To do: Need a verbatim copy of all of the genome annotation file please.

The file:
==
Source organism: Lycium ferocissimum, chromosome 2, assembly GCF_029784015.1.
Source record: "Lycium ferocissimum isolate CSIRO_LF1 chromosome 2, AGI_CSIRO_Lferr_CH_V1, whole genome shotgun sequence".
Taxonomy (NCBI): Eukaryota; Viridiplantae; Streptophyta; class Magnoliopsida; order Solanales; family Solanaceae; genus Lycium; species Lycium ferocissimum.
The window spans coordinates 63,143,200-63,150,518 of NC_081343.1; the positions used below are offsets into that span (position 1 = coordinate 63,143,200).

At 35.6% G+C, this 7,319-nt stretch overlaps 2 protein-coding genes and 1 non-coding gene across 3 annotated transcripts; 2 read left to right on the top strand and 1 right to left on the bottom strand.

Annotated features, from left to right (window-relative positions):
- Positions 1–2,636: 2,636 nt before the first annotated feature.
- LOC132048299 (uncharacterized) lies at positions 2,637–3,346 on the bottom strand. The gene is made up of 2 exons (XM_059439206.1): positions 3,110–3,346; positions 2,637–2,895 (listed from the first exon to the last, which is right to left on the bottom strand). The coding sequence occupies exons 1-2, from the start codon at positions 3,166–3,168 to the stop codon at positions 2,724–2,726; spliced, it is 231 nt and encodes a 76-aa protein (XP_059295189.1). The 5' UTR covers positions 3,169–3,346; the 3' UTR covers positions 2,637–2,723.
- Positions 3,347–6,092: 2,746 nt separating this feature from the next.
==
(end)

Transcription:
Source organism: Lycium ferocissimum, chromosome 2, assembly GCF_029784015.1.
Source record: "Lycium ferocissimum isolate CSIRO_LF1 chromosome 2, AGI_CSIRO_Lferr_CH_V1, whole genome shotgun sequence".
Taxonomy (NCBI): Eukaryota; Viridiplantae; Streptophyta; class Magnoliopsida; order Solanales; family Solanaceae; genus Lycium; species Lycium ferocissimum.
The window spans coordinates 63,143,200-63,150,518 of NC_081343.1; the positions used below are offsets into that span (position 1 = coordinate 63,143,200).

At 35.6% G+C, this 7,319-nt stretch overlaps 2 protein-coding genes and 1 non-coding gene across 3 annotated transcripts; 2 read left to right on the top strand and 1 right to left on the bottom strand.

Annotated features, from left to right (window-relative positions):
- Positions 1–2,636: 2,636 nt before the first annotated feature.
- LOC132048299 (uncharacterized) lies at positions 2,637–3,346 on the bottom strand. The gene is made up of 2 exons (XM_059439206.1): positions 3,110–3,346; positions 2,637–2,895 (listed from the first exon to the last, which is right to left on the bottom strand). The coding sequence occupies exons 1-2, from the start codon at positions 3,166–3,168 to the stop codon at positions 2,724–2,726; spliced, it is 231 nt and encodes a 76-aa protein (XP_059295189.1). The 5' UTR covers positions 3,169–3,346; the 3' UTR covers positions 2,637–2,723.
- Positions 3,347–6,092: 2,746 nt separating this feature from the next.